Russian Foreign Minister Sergei Lavrov called for regular trilateral security talks between North Korea, China and Russia to counteract what he characterized as a “dangerous policy” being pursued by the US, Japan and South Korea to tighten their joint defense posture in the region.
(Bloomberg) — Russian Foreign Minister Sergei Lavrov called for regular trilateral security talks between North Korea, China and Russia to counteract what he characterized as a “dangerous policy” being pursued by the US, Japan and South Korea to tighten their joint defense posture in the region.
“We favor maintaining unconditional dialogue on security issues on the Korean Peninsula on a regular basis,” Russian newswire Tass quoted Lavrov as saying. Lavrov is in North Korea this week after a stop in China, where he took part in the Belt and Road Initiative forum along with President Vladimir Putin.
His visit to Pyongyang came in the wake of the first joint naval interdiction drill in seven years by the US, Japan and South Korea earlier this month. The drill, which simulated intercepting smuggling vessels, was held in international waters, south of the South Korean island of Jeju, and the US sent an aircraft carrier to participate.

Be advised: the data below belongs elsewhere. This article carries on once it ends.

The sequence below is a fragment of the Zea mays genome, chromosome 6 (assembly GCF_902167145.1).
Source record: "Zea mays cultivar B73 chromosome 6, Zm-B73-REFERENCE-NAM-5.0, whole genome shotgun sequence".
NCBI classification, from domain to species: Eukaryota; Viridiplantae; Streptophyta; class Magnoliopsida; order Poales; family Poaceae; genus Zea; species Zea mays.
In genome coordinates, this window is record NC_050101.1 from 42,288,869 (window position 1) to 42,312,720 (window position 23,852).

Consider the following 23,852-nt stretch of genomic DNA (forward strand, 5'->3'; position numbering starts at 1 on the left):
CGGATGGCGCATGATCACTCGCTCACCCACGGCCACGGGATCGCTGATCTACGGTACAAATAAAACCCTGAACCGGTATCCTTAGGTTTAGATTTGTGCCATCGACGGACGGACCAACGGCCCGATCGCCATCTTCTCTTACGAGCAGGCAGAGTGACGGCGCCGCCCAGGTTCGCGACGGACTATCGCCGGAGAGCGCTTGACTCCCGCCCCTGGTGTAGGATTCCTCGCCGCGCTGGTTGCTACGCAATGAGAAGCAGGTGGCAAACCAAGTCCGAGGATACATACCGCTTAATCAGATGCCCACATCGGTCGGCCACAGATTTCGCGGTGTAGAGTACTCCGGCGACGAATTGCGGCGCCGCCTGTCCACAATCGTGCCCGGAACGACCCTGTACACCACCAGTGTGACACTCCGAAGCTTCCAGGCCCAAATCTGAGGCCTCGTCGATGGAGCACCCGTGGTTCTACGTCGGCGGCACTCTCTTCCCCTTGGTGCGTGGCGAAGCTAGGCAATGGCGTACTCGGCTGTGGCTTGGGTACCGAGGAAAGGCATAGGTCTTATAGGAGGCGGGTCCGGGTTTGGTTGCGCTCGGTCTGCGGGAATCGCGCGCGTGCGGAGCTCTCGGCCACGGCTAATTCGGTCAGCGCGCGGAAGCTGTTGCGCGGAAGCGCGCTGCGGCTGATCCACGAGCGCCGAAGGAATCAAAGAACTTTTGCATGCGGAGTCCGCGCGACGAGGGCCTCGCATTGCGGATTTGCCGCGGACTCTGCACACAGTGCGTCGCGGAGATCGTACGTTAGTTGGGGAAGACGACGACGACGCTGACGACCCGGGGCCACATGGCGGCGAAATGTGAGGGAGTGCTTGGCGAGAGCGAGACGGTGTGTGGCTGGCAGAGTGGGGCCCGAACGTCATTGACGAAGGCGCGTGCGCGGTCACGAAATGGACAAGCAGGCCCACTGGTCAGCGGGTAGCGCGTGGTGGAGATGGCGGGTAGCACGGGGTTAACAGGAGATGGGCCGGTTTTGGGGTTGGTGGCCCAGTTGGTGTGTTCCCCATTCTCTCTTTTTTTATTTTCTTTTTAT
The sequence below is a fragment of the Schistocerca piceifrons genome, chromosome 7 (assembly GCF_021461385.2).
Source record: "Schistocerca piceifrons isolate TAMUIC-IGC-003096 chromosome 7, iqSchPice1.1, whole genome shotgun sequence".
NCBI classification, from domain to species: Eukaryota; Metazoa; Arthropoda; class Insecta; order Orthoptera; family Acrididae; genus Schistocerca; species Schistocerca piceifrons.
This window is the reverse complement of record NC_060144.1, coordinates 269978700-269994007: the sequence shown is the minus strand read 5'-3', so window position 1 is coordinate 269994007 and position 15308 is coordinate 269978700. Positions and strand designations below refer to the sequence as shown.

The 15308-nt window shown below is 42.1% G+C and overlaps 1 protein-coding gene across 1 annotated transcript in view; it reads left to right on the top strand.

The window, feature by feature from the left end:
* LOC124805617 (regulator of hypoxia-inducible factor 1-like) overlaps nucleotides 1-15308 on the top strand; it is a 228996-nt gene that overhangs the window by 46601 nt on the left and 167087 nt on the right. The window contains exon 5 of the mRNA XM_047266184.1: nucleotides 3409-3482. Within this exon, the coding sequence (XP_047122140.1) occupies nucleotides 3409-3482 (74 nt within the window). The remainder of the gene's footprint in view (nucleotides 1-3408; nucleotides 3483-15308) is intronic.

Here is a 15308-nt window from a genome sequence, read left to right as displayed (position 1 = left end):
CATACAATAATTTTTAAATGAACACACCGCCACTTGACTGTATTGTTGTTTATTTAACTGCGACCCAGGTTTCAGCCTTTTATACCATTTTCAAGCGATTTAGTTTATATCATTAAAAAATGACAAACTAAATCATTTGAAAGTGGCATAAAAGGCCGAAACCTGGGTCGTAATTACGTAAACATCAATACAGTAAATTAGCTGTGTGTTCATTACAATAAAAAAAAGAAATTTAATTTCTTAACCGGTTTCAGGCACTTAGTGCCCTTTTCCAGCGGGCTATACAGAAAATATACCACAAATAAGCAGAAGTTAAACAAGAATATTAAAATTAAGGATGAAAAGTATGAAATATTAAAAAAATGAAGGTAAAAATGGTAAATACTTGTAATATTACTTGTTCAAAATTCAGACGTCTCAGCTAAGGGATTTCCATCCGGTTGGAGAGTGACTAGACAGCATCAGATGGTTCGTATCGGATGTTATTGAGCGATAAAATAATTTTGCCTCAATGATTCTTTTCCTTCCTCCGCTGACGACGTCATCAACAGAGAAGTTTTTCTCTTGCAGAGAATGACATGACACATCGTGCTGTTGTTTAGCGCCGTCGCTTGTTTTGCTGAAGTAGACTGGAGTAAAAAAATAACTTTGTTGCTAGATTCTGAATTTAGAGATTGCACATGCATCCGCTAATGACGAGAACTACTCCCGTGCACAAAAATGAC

“The United States, Japan and South Korea intensifying military activity here and Washington working toward moving strategic infrastructure, including nuclear aspects, here, are of great concern to us and our North Korean friends,” Lavrov was quoted as telling reporters in Pyongyang. “We oppose this unconstructive and dangerous policy with a course toward de-escalation and inadmissibility of escalating tensions here.”
Lavrov’s trip is part of a series of high-profile meetings between Moscow and North Korea that started in July when Defense Minister Sergei Shoigu traveled to Pyongyang for a ceremony marking the anniversary of the end of the Korean War in 1953.
Sanctions imposed on Russia for its war in Ukraine and on North Korea for its nuclear arms development have drawn the two countries closer. In September North Korean leader Kim Jong Un spent about a week in Russia, where he held a summit with Putin and received pledges of assistance in building and launching satellites.
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